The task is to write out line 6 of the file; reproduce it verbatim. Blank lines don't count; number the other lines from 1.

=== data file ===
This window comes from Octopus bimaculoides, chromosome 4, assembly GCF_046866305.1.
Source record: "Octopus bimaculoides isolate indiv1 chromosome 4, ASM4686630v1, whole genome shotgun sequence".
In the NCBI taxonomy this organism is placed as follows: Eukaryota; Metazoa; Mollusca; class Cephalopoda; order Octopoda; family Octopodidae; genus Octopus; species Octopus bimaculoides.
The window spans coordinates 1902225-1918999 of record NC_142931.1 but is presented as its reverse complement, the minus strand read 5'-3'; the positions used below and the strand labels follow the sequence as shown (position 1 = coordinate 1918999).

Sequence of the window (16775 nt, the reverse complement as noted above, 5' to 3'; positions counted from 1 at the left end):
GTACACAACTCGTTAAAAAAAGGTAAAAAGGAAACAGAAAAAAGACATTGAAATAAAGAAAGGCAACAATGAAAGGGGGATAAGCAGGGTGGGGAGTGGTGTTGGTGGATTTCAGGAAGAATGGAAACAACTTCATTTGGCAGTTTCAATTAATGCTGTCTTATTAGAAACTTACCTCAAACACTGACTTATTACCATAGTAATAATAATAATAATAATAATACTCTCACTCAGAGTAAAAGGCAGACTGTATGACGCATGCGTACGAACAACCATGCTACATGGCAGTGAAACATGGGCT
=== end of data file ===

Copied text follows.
GTACACAACTCGTTAAAAAAAGGTAAAAAGGAAACAGAAAAAAGACATTGAAATAAAGAAAGGCAACAATGAAAGGGGGATAAGCAGGGTGGGGAGTGGTGTTGGTGGATTTCAGGAAGAATGGAAACAACTTCATTTGGCAGTTTCAATTAATGCTGTCTTATTAGAAACTTACCTCAAACACTGACTTATTACCATAGTAATAATAATAATAATAATAATACTCTCACTCAGAGTAAAAGGCAGACTGTATGACGCATGCGTACGAACAACCATGCTACATGGCAGTGAAACATGGGCT